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Sticks and stones and the Supreme Court
By Connie Marshner
"Sticks and stones may break my bones, but words will never hurt me."
That bit of American folk wisdom evidently was not part of the cultural patrimony of Kristja Falvo, a mother in Oklahoma. When her little boy Philip came home from sixth grade and said the other kids made fun of him, she was so eager to soothe his feelings that she made a federal case out of it. Literally.
I bet when Philip was first toddling around, and bumped into a table, she spanked the table and scolded it too. "Did the table hit you? Bad table!" And when Philip gets a job and fails at that, it will be the boss's fault.
Some background: Philip evidently scored a 47 on a quiz. The quiz was graded by a classmate, with whom he had traded papers. You know the routine: pop quiz, the teacher wants to find out fast whether the class has gotten the basic idea, so she says: "That's it; trade papers with the person across the aisle." Then the class goes through the questions, the students mark each other's paper, and the teacher collects the papers.
Education jargon calls this "peer grading."
If a youngster fails a test, and his friends notice it, of course one gets embarrassed. Is that necessarily bad? No. A little externally-imposed humility can produce beneficial changes in behavior, such as: "I better do my homework from now on," or "I better study before the test next time, " or, "I better remember to pay more attention next time."
Apparently, some classmate in Philip's Sixth Grade class laughed at his grade. So much so that Philip, according to his mother, became afraid to take tests any more.
So Mama sued the school system.
Now, I would not have minded in the least if she had sued the school for failure to discipline the kids who taunted Philip. In fact, I would have commended her for that.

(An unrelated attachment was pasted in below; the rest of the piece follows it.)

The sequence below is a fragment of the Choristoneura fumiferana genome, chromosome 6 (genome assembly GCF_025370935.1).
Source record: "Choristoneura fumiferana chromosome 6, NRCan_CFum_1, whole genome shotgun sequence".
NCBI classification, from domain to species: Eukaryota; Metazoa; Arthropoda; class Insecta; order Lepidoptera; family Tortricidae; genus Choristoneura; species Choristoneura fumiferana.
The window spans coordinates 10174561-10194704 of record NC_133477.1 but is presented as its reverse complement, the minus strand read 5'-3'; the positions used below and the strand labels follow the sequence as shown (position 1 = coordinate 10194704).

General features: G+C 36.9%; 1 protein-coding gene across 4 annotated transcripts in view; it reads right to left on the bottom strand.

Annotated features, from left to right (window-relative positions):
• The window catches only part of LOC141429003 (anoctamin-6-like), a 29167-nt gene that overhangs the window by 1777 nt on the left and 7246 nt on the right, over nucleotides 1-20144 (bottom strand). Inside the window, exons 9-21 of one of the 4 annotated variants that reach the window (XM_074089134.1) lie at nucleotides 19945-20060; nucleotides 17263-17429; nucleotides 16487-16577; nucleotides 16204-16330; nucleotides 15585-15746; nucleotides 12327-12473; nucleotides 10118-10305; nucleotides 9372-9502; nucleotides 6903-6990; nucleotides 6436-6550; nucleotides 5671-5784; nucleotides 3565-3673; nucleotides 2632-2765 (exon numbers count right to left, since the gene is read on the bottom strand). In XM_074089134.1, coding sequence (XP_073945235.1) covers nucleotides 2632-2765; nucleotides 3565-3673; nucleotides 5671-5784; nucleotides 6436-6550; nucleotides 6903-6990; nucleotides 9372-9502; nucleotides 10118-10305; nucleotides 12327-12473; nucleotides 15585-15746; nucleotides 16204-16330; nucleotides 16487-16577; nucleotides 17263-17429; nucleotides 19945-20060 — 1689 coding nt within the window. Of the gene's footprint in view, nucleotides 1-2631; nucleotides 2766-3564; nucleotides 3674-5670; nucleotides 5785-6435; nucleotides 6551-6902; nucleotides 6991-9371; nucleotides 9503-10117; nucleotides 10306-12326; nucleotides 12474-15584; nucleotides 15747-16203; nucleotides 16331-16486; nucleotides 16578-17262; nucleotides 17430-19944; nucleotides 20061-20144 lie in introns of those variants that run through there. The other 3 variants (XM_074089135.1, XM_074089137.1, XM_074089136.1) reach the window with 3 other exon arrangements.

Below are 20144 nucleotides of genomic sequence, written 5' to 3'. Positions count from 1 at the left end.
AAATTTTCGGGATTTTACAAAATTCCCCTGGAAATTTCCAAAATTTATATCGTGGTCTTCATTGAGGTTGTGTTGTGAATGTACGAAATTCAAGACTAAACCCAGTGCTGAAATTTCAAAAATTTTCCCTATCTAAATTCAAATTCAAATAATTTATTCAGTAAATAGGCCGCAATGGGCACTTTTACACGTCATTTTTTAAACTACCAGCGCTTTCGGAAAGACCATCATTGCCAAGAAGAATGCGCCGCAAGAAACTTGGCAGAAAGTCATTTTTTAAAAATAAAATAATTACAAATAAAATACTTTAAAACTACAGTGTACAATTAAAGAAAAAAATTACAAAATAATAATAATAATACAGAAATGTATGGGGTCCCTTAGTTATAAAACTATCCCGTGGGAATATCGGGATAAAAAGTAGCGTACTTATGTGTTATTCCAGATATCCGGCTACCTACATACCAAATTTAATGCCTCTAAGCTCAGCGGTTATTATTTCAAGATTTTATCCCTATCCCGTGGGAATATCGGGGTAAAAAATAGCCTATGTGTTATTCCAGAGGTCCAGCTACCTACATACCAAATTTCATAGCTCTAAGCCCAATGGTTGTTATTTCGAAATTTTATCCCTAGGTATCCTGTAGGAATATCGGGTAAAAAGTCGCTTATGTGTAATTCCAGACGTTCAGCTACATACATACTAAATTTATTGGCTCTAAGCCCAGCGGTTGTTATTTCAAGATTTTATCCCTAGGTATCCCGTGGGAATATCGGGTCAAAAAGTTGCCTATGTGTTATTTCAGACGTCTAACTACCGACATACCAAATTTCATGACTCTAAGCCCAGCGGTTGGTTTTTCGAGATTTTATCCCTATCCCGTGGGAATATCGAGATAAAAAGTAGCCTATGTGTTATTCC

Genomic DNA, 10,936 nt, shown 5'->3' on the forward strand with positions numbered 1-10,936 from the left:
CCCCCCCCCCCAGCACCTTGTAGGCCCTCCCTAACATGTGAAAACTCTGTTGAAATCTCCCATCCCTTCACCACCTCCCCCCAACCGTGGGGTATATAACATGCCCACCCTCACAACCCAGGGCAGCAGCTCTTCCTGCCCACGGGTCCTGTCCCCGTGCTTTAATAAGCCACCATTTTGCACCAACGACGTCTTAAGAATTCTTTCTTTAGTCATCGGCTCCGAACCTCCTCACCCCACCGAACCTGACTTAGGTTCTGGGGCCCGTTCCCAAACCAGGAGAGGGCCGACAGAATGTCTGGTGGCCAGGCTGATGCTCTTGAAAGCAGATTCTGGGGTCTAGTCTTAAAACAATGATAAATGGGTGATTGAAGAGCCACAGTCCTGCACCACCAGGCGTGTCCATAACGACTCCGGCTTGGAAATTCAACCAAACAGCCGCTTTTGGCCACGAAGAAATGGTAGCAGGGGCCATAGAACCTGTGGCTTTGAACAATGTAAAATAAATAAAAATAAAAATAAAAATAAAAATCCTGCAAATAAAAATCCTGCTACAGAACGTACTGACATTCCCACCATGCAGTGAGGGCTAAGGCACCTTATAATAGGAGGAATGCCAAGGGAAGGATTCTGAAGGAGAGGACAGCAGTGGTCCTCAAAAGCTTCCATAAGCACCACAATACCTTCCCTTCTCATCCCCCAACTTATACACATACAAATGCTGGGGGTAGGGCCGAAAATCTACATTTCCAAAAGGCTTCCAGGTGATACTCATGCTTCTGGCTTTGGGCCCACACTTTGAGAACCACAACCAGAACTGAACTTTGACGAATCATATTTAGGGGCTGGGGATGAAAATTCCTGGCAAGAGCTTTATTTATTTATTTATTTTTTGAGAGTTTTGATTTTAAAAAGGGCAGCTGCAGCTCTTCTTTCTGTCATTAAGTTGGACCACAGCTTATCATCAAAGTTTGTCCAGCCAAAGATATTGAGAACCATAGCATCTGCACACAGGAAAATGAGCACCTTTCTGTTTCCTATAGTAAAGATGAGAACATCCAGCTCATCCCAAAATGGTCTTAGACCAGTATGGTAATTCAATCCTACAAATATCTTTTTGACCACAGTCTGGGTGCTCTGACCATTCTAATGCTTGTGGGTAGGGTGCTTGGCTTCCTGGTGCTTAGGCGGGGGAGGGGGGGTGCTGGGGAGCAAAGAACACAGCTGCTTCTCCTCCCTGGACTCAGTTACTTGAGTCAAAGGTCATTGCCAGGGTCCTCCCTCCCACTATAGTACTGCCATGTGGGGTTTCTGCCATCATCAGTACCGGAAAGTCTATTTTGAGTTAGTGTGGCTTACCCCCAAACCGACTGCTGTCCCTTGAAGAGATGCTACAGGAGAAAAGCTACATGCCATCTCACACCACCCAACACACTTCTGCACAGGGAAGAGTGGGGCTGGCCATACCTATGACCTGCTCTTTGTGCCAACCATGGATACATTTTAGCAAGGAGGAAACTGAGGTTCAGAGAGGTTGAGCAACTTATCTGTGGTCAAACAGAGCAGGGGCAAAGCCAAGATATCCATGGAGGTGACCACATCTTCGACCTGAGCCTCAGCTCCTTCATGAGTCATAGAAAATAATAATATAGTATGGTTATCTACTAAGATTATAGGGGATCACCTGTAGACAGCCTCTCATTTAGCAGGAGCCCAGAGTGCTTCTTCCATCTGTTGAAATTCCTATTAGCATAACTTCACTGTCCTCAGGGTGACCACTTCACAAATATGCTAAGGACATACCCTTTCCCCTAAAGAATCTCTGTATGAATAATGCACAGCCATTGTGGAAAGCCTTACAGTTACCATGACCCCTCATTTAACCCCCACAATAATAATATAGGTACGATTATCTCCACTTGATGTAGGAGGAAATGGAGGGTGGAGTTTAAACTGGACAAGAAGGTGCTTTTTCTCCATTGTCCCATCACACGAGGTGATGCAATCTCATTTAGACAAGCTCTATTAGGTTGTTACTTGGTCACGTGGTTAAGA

Sixth grade is the cusp of adolescence. Teachers can easily lose control of their students around that time, and anti-intellectual peer pressure in an environment like that can be part of the reason kids stop learning in public schools.
So if Mama had sued the school system because the teacher failed to control the other kids, I would have been cheering her on. If Mama had sued the parents of the bullies, for their failure to raise their kids to be decent human beings, I would have applauded that too. Because that is the real source of Philip's difficulty.
But instead, Kristja Falvo sued the Owasso School District for violating Philip's right to privacy.
Let me try to follow the logic here.
Sixth grader John Doe is a bully. John Doe bullies Philip about his grade. Therefore deprive John Doe of that information, and he will cease to be a bully? Huh?
What's wrong with this instead: John Doe is a bully. John Doe bullies Philip. Therefore, punish John Doe. What's wrong with that logic?
What's wrong with that logic is that it would ascribe responsibility to the individual responsible. How positively retrograde. How old-fashioned.
Nowadays, in our litigious society, we have to blame some "system" for individual failings. And so, the case went all the way to the U. S. Supreme Court. Praise the Lord, it turns out the Supreme Court can do something right once in a while. It ruled unanimously, no less, in Owasso Independent School District v. Falvo, that peer grading does not violate federal education privacy law.
So teachers are safe, at least for the time being, to save themselves a little time by having kids trade papers to correct quizzes.
In the meantime, I feel sorry for poor Philip. He may be in danger of growing up doomed to never be able to think for himself. If he couldn't stand the ridicule of his peers in sixth grade, he will never be able to hold an unpopular idea. If he goes to college, he will be the kind of student who runs crying to the administration if someone laughs at his opinions.
Imagine if John Adams had suffered Philip's affliction. Or Robert Fulton. Or Thomas Edison. Or Wilbur or Orville Wright. Or William F. Buckley, Jr. Or Barry Goldwater. Or Ronald Reagan.
Whatever problems Philip had with his peers before are as naught compared to the teasing he will get in the future, if he grows up not knowing that sticks and stones may break his bones, but words will never hurt him.
Connie Marshner is director of the Free
Congress Foundation's Center for Governance.
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